Hey @icanvas_art, if you’re going to include #Binti and #thelongwaytoasmallangryplanet in this stack of classic sci-fi (which I totally agree with) you gotta get #Murderbot in there too! I’d even buy a second copy. 🙂 pic.twitter.com/aaEuuR7Pzu — @rbnsnzsr

This led me to a second thought. If I was so happy to see Binti and The Long Way to a Small, Angry Planet included, and was desperate to get Murderbot added, why no excitement for The Martian? It was published in 2014, so it’s basically just as contemporary as the others. Part of it might have been that it’s written by a man and I’m always rooting to see women included. But Dune, by Frank Herbert, is one of my all-time favorite books (even if it by a man). So I decided it wasn’t the gender issue. It was simply that I haven’t read it!

All of the books included here are well known, familiar to me, science fiction. Suddenly I had to stop and think how many of them I love by virtue of being sci-fi cannon and how many I had actually read. Before that very moment I’d have told you of course I’ve read all the classics. But once I was really thinking about it, I realized that couldn’t be true. I hadn’t read The Martian, for example. So, off to Goodreads and my reading list I went. And shock followed.

I started Left to right:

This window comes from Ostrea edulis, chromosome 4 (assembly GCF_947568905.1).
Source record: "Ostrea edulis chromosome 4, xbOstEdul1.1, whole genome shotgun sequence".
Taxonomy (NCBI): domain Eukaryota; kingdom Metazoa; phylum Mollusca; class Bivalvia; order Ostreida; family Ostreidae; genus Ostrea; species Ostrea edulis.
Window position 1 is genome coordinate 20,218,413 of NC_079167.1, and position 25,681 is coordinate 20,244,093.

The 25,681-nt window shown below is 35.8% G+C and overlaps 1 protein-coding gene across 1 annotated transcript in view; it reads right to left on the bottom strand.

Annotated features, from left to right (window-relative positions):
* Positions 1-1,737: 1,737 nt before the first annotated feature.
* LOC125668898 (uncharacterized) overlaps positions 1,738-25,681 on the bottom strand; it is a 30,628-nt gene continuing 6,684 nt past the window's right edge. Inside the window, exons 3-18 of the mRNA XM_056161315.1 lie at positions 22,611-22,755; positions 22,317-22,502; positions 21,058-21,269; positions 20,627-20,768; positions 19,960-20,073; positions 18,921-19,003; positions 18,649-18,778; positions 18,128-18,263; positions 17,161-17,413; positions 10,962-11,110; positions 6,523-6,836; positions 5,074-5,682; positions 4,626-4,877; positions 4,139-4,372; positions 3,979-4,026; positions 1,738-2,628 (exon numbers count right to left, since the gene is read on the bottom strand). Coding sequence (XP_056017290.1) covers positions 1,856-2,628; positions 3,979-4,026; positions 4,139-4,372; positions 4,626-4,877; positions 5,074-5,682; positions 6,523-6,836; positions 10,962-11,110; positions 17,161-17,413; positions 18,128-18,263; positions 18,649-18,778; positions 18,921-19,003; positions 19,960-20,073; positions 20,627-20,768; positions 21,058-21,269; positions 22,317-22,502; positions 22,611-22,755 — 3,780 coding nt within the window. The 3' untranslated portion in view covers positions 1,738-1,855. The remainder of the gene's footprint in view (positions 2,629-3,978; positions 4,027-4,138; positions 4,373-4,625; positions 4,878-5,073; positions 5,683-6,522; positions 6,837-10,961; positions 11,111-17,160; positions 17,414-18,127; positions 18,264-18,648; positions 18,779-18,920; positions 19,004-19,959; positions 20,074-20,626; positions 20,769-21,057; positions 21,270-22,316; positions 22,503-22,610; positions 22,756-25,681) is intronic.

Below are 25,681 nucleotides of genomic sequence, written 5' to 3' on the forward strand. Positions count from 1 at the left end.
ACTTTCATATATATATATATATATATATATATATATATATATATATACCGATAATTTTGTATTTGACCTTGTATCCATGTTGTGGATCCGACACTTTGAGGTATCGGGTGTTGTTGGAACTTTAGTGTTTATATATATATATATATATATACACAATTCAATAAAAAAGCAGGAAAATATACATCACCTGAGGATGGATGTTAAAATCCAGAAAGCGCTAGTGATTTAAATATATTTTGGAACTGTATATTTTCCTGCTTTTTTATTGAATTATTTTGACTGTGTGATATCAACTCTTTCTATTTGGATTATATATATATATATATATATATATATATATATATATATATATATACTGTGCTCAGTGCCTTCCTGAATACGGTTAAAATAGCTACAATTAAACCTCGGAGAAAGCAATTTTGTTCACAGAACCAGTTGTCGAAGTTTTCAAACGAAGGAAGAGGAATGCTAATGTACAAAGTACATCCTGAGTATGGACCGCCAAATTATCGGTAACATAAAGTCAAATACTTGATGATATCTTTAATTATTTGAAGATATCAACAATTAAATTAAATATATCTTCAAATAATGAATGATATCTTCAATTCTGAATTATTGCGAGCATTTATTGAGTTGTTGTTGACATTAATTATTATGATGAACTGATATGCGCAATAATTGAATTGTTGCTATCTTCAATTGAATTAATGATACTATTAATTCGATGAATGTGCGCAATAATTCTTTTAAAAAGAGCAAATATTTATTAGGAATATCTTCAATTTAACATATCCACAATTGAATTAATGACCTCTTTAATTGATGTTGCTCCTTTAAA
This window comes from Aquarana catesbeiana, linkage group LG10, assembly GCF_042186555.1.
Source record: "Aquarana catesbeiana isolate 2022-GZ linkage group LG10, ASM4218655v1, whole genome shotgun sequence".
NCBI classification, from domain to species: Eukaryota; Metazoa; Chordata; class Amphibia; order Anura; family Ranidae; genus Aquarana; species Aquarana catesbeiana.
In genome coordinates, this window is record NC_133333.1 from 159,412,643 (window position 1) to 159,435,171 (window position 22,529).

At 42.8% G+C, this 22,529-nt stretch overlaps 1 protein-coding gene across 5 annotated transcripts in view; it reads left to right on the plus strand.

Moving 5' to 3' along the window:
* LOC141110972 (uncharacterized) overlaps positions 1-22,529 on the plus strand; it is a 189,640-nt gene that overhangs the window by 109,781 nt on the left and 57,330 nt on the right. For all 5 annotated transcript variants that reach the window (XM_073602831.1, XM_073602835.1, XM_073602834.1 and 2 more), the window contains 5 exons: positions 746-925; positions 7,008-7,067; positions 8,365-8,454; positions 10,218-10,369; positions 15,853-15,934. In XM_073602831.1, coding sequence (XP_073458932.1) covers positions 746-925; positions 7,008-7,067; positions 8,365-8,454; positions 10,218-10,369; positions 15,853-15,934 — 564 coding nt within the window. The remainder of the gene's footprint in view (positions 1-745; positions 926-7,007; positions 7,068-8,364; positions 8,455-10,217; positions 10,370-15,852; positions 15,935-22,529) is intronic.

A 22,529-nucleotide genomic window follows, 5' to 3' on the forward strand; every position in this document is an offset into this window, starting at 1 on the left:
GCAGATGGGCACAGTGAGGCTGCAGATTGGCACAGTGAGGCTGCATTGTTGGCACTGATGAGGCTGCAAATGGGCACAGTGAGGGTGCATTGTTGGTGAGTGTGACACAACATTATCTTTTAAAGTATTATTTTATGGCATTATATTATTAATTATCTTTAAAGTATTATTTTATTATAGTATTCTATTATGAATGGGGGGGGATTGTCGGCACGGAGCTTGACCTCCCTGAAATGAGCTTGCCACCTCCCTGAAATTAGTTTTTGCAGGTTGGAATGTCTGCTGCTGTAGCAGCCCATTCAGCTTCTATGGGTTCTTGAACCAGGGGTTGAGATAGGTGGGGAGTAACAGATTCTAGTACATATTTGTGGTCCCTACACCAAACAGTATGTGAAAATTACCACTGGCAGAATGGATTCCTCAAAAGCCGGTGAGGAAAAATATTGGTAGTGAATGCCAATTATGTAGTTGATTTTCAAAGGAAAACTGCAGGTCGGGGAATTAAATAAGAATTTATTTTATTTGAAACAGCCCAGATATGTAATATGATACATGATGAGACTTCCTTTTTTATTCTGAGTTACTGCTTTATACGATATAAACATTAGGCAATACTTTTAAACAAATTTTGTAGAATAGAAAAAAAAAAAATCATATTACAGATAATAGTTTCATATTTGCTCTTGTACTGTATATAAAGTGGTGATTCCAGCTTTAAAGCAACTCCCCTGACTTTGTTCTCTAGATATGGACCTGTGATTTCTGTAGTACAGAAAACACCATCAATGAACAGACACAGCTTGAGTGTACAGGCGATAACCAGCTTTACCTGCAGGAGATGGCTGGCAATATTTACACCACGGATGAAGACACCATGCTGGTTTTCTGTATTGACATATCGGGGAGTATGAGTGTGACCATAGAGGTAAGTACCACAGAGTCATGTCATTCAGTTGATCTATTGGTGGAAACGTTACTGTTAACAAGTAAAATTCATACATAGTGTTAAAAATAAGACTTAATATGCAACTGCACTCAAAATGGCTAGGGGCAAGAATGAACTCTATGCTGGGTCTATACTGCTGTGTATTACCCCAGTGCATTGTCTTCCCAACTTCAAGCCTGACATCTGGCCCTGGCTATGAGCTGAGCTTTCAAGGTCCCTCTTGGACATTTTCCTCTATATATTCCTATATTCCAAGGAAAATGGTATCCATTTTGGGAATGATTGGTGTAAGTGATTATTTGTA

• The Hitchhiker’s Guide to the Galaxy: a favorite, read
  • The Martian Chronicles: Ray freaking-Bradbury, NOT READ
  • Brave New World: read in high school
  • Binti: started this whole process, obviously read
  • The Martian: NOT READ
  • The Left Hand of Darkness: read it last year when Le Guin died
  • The Diamond Age: What!? owned but NOT READ
  • Solaris: also NOT READ
  • The Foundation Trilogy: thank god, read the whole series
  • The Time Machine: Wells. freaking Wells, and NOT READ
  • Do Androids Dream of Electric Sheep: NOT READ
  • The Long Way to a Small, Angry Planet: read
  • Hyperion: read
  • Neuromancer: read and loved
  • Dawn: by Octavia Butler! NOT READ
  • Dune: a favorite, read
  • Starship Troopers: read
  • Ender’s Game: read
  • Childhood Ends: NOT READ

Eight—almost half of the books—I discovered that I’ve not read. This is a travesty that cannot be allowed to stand. I mean, for one, If I’m going to hang the picture on my wall (even if just my office wall), I should be able to point to it and know I’ve read them all, but also I’m a sci-fi/fantasy junkie and THEY’RE SCI-FI CLASSICS. How did I let this happen? Obviously, I’m going to fix it. It’s July. I have five months until the end of the year, and by that point I will have read these eight books that I have somehow grievously neglected in my life.